Volunteers make progress in eradicating invasive plant from Sundridge’s Lake Bernard

·5 min read

Since mid-July residents of Sundridge, Strong and Joly have been wading into Lake Bernard cutting down the invasive plant known as phragmites.

The plant spreads quickly and easily chokes out native species.

The volunteers are known as Phrag Fighters and this is the fourth summer they’ve been hard at work trying to rid the lake of the harmful plant.

Marilee Koenderink is the chair of the Phragmites Working Group Lake Bernard and told The Nugget the group is making headway.

Koenderink says the Phrag Fighters are seeing a noticeable change in the water and they’ll continue their cutting efforts until Oct. 1.

Koenderink says the water remains warm for now but by mid-September the temperature will have dropped “so by then they’re working in very cold water.”

The invasive plant species present on Lake Bernard is called phragmites australis.

Koenderink says it has no natural predators and was introduced to Ontario during the 1800s by ships navigating through the St. Lawrence Seaway making its way to the Great Lakes.

The plants were attached to the ships’ ballasts.

Koenderink says phragmites australis made its way up Highway 11 during the 1990s by embedding itself in the wheels of vehicles including ATVs and construction vehicles.

The plant also grows on land and when it does that, it’s even tougher to remove because it establishes itself among native plants and now to get rid of it, people have to cut or spade it and even undertake the use of herbicides although Koenderink adds this is not the preferred method.

Once established and unless serious efforts are undertaken to eradicate the phragmites, it has an easy time spreading because a mature plant can carry anywhere from 200 to 2,000 seeds.

Koenderink says the plant has been known to block drainage ditches, it brings down property values when present in large numbers, the plant is also a fire hazard and can kill native plants.

But the damage doesn’t stop there.

Koenderink says “25 per cent of all species at risk are negatively affected by phragmites because the plant destroys the hydrology of lakes and wetlands.”

“So nesting birds, nesting turtles and amphibians on the list that are species at risk are further at risk,” Koenderink said.

Last year and again this summer the Phrag Fighters got help from a specialty vehicle known as a Truxor which an operator moves slowly over the water and uses the scissor-like portion in the front to cut large amounts of the plant.

The Truxor is in heavy demand in many parts of Ontario and could only spend two days at Lake Bernard.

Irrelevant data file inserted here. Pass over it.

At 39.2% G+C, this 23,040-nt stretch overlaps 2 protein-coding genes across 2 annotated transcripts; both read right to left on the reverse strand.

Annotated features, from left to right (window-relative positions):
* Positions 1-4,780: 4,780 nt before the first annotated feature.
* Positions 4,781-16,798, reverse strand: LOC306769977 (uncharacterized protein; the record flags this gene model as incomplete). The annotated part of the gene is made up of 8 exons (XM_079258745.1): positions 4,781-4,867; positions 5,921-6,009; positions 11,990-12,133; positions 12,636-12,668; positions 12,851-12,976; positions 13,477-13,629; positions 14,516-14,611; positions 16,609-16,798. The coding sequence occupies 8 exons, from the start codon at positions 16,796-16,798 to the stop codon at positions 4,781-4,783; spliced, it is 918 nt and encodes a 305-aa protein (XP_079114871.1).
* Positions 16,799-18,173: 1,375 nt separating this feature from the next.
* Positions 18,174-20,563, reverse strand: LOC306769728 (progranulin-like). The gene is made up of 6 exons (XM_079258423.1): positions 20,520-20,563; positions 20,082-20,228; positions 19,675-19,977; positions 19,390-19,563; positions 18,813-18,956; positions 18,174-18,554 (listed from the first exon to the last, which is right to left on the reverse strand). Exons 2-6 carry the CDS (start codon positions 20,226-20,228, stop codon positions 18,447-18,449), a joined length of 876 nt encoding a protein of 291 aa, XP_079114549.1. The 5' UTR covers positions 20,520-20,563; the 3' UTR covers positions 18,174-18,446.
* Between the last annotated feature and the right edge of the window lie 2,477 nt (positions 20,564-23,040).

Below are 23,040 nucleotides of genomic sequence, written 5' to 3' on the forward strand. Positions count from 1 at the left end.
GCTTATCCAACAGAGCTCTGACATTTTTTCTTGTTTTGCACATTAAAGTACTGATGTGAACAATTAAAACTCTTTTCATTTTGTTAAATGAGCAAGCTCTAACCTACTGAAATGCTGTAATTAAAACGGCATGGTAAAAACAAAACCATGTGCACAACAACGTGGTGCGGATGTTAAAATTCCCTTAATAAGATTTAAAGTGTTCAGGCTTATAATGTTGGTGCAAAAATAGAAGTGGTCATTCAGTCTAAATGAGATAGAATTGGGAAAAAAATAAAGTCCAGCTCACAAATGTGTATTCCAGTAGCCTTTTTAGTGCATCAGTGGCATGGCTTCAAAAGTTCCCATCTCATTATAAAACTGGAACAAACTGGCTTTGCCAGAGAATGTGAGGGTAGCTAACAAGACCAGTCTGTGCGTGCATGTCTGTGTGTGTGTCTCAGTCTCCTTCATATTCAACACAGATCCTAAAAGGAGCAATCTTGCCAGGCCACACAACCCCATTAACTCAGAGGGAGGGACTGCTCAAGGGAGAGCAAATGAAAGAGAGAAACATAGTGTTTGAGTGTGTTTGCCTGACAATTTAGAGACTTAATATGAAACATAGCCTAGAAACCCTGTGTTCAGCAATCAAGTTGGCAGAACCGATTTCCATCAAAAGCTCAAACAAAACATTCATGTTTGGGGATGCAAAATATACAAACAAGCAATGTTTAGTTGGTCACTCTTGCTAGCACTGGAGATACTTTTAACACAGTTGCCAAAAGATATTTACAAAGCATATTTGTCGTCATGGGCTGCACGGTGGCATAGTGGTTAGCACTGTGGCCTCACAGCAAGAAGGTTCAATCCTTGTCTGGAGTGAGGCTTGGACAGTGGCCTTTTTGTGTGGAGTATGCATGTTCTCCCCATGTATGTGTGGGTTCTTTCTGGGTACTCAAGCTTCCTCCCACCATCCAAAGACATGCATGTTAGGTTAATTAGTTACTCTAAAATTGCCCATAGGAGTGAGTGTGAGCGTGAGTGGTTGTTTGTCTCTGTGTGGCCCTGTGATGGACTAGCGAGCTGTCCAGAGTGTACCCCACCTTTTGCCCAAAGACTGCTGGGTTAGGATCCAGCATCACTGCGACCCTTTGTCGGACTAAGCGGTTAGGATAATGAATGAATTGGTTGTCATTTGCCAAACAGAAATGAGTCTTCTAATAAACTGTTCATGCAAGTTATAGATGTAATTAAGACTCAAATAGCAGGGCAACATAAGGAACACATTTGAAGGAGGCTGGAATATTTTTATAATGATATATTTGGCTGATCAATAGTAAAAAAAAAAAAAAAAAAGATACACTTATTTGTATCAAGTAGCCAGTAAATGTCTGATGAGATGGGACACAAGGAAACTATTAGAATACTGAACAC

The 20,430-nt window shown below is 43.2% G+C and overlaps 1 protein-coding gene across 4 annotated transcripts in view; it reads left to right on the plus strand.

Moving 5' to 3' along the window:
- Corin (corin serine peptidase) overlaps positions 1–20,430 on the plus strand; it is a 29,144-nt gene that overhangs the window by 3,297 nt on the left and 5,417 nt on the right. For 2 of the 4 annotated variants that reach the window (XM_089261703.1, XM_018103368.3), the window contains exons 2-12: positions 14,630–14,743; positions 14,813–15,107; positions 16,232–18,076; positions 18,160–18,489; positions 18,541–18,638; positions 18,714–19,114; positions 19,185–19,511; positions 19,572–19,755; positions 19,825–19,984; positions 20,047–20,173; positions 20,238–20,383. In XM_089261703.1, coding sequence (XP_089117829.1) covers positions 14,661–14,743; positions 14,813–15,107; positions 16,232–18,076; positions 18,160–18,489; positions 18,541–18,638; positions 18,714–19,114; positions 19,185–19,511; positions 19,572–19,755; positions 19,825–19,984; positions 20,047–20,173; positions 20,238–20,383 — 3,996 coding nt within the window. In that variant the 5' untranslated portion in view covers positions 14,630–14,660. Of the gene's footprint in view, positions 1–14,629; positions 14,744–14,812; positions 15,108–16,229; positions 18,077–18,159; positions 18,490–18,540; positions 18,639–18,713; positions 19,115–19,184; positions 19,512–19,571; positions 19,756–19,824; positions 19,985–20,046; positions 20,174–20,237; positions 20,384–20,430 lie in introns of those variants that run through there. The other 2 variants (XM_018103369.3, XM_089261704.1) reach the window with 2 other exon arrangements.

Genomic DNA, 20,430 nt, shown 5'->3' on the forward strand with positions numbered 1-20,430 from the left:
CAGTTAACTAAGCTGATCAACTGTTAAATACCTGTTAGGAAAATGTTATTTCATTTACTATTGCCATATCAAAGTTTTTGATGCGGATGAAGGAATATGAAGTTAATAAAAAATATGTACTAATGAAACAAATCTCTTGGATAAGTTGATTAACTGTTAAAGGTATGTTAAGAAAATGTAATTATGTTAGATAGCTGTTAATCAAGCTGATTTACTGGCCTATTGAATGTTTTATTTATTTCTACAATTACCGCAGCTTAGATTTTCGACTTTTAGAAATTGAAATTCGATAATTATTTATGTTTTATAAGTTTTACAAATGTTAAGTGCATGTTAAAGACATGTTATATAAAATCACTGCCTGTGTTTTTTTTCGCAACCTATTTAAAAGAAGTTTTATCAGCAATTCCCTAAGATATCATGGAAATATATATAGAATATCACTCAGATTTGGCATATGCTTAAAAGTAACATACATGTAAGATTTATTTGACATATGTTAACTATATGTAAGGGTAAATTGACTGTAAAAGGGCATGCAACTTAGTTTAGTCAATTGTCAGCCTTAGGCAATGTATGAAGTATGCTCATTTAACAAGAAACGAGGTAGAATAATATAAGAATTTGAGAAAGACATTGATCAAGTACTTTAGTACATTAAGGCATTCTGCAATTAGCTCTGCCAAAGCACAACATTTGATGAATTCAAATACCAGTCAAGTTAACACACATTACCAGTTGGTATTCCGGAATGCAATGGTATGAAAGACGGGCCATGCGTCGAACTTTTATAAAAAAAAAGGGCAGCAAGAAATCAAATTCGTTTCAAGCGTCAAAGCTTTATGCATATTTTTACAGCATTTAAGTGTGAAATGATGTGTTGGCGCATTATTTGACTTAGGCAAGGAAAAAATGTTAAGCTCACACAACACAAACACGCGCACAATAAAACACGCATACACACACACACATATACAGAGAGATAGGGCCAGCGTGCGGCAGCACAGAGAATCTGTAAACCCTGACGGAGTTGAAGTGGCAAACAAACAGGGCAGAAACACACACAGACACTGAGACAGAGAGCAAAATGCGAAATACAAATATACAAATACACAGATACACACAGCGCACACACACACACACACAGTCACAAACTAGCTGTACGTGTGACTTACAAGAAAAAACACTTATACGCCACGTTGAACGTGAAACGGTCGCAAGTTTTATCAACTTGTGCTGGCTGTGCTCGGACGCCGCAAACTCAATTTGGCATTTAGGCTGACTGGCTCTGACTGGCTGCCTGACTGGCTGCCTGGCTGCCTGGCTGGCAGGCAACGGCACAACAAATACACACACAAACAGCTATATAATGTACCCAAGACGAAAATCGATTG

But Koenderink said in those two days the vehicle cut 3.2 acres of phragmites on Lake Bernard.

Phrag Fighters bring the cut plant to shore where it’s bundled and ready to be taken to the local landfill where it’s either burned or buried in a special section at the landfill.

The plants’ size can be deceptive.

It easily stands 15 feet above the water but there is another 30 feet hidden from view below stressing the need to rid the site of as much of the plant as possible.

Koenderink says the Phrag Fighters will be back next summer and for a few more summers after that.

The goal is to make Lake Bernard phrag-free by 2033, an objective Koenderink says is achievable.

She says this depends on individual property owners managing their own land but also seeing the municipalities introduce a Clean Equipment Policy when tendering out work to outside companies.

Koenderink says this is to prevent construction vehicles from introducing more phragmites to the area.

“So the equipment is cleaned upon their arrival and cleaned before they leave,” Koenderink said.

She adds recreationalists also have a key role to play in this to ensure their vehicles are free of the plant.

And for boaters they have to abide by a new measure introduced by the provincial government where they have to clean, drain and dry their watercraft to make sure they don’t carry any invasive species, including phragmites australis, and inadvertently transport them to another site.

Koenderink says the local effort has been able to achieve so much because of the many partners that have stepped up to help.

In addition to the three municipalities doing their part, the Lake Bernard Property Owners Association and the Near North Enviro Education Centre are there to help.

And then there are the Phrag Fighters volunteers.

This group had 108 volunteers, including students, take on the phragmites challenge last year and a similar number is doing the same this summer.

“Without all these players, none of this is possible,” said Koenderink, adding other organizations that have helped include the Trillium Foundation and the Kawartha Credit Union in addition to people making individual donations.

Koenderink says to demonstrate thanks, a volunteer appreciation event will take place the weekend before Labour Day Weekend while the students are still around.

Koenderink says although 2033 is the year the Phrag Fighters want the lake to be phrag-free, regular annual maintenance will be needed afterwards in order to prevent a resurgence of phragmites australis.

Rocco Frangione is a Local Journalism Initiative reporter who works out of the North Bay Nugget. The Local Journalism Initiative is funded by the Government of Canada.

Rocco Frangione, Local Journalism Initiative Reporter, The North Bay Nugget